I have never in my life counted down the days until the end of school more than I have this year, and that includes all of the years of my own schooling. Never has the warm weather been more of a promising sign that this school year from hell is ending than it is now. Charlotte has barely had a school experience and yet I cannot wait for this to be over. Perhaps I’d feel differently if she were going 5 days a week like most Staten Island public schools, but alas, here we are 8 months in and only 2-3 days a week is still all we get. I cannot wait until my dining room table is no longer a hot mess of books and computers and a tablecloth filled with pencil shavings and crayon drawings. I don’t want to look at any of the crap in there for another second. I don’t want to sign on to one more friggin’ zoom. I wish they’d end it all now, to be honest. What the hell else are they going to learn on the computer from now until the end of June? Absolutely nothing!!! Do us all a favor and put us out of our misery.

A few weeks back we found out that Charlotte’s school had the option to send back two grades full time until the end of the year and they declined. They didn’t feel it was best for the community or fair to other kids or a whole plethora of other stupid reasons. They said they didn’t even decide what grades would have gone back, although the logical answer – and the answer for most schools with this same choice – would be to send back the younger kids. But no, why would we do such a thing like that? Why let the little kids get a taste of what 5 day schooling is like so they can be better prepared for September? There is still no plan for September, by the way. Who knows what fresh hell awaits us then. Whatever guidelines the DOE put in place won’t ever allow for Charlotte’s school to be normal, so if those guidelines don’t change I guess we’re up shit’s creek without a paddle. After we learned about that I did what I like to think I do best and I wrote a letter to the principal and the group of parents tasked with making the decision. A group that we didn’t even know existed because who would know such things when there is no communication? I circulated the letter to other parents as frustrated as I was and I got a lot of signatures. I expressed our frustrations with the year and with the choice they made and hoped they would see what good full time school would do for the younger kids, even if it was only for a few weeks. I received a response from the principal a week later that was probably drafted by some goon at the DOE and didn’t address any of the issues we raised. We also sent the letter to the superintendent and a councilman on Staten Island and got radio silence from them. It is disheartening. I don’t know what I expected and I probably shouldn’t have expected anything at all, but I thought that maybe someone – anyone! – would care.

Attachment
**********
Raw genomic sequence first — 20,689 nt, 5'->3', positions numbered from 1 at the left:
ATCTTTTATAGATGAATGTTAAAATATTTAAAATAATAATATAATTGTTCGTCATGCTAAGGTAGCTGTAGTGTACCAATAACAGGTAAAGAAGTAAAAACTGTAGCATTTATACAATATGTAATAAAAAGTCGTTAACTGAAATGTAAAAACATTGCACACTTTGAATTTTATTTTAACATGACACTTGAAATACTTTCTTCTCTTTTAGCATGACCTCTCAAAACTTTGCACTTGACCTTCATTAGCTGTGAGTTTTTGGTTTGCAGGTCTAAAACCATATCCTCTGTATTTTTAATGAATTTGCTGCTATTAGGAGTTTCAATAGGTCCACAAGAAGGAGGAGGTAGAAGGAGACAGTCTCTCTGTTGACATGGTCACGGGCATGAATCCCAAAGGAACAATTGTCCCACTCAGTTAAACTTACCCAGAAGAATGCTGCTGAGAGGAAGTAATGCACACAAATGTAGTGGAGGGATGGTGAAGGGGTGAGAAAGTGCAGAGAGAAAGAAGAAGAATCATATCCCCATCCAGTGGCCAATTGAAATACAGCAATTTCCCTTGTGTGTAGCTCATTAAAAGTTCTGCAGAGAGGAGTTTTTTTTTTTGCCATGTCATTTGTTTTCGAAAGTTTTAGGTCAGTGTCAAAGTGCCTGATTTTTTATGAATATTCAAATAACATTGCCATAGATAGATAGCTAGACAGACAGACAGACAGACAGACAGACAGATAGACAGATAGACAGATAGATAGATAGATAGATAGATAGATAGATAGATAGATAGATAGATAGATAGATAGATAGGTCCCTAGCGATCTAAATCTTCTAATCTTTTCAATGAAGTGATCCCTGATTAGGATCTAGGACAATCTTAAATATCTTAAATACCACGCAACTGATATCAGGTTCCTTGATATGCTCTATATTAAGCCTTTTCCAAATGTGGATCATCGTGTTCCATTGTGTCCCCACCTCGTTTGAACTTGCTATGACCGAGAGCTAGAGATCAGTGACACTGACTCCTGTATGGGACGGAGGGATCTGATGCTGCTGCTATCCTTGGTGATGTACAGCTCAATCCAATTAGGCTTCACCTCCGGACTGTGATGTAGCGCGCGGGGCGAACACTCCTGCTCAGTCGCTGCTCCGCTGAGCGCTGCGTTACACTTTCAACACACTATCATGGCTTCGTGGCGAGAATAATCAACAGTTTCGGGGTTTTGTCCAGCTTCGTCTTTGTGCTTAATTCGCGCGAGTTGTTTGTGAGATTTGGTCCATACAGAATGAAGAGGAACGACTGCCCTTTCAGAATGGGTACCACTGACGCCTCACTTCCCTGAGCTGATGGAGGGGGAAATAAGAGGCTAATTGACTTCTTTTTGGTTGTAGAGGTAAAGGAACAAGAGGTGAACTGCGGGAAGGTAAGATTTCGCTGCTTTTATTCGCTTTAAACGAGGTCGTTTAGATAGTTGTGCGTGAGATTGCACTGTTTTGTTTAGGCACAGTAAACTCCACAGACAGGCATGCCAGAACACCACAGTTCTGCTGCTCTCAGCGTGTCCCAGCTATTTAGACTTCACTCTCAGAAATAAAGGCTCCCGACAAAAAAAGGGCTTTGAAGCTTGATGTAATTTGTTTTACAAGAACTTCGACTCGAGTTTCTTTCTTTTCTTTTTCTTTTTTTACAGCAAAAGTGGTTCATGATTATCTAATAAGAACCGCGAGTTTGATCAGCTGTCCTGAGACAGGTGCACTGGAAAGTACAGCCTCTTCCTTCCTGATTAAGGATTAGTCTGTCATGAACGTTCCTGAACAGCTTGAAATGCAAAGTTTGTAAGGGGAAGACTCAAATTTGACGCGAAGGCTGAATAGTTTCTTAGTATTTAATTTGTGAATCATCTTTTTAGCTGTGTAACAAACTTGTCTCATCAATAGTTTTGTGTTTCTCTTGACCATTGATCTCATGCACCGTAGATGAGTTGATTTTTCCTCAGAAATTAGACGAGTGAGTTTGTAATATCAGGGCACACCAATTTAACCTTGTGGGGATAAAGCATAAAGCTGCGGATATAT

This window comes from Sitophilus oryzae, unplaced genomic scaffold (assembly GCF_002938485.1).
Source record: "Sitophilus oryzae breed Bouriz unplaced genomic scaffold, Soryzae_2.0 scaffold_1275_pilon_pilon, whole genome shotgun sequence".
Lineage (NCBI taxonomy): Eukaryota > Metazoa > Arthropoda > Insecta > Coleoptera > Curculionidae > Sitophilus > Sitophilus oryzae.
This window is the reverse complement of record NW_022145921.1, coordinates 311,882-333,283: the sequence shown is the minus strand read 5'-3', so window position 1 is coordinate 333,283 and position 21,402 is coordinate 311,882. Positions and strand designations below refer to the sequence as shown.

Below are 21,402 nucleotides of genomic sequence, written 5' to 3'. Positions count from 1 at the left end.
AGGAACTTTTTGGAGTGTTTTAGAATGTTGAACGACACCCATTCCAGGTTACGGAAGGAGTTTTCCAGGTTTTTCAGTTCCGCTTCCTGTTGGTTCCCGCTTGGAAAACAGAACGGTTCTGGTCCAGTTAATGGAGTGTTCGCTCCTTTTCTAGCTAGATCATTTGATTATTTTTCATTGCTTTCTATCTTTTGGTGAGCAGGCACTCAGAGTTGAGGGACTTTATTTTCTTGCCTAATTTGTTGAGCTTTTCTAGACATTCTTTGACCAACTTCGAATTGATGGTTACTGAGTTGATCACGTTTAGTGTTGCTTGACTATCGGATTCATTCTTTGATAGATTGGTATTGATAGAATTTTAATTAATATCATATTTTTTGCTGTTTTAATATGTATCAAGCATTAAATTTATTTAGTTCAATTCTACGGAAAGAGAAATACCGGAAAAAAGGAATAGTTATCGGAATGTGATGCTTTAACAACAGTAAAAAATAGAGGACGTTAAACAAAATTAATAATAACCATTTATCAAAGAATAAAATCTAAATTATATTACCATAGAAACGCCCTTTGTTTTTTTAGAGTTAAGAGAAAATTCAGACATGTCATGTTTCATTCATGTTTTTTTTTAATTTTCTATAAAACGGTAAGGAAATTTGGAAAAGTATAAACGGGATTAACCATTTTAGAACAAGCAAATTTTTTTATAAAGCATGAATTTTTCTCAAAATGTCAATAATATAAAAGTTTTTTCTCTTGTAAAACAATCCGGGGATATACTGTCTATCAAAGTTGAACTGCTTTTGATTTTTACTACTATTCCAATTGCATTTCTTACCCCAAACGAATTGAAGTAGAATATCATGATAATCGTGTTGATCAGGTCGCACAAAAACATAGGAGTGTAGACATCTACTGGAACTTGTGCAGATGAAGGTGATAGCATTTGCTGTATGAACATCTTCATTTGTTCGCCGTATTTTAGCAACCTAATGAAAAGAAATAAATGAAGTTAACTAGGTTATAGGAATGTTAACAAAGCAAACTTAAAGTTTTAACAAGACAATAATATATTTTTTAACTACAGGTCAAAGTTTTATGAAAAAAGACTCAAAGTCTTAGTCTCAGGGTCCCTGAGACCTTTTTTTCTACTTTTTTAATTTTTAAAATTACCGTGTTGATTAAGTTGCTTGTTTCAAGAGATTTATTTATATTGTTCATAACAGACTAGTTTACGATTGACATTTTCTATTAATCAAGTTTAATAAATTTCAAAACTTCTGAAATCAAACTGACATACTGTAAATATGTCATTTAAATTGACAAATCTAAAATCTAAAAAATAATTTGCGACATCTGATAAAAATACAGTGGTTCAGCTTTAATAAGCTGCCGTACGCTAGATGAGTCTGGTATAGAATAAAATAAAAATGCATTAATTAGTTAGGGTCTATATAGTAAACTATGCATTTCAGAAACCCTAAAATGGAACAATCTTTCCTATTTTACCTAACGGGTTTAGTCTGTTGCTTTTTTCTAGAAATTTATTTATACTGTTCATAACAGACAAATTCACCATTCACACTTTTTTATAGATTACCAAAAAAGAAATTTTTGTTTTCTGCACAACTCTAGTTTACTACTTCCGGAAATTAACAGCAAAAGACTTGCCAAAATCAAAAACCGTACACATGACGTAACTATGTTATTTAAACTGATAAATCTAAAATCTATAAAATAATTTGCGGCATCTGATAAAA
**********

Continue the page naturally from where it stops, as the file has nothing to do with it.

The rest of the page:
But I did something. I took all of my bitching and moaning and I did something. I did the only thing I could do for my child and I put pen to paper and put it out into the world. And other parents agreed and signed on to my words, and that will just have to be enough. I tried and I failed, but at least I tried. And if September comes and nothing changes, I will continue to put pen to paper and I will send my words to anyone who will read them. We have to do better for these kids. Enough is enough.

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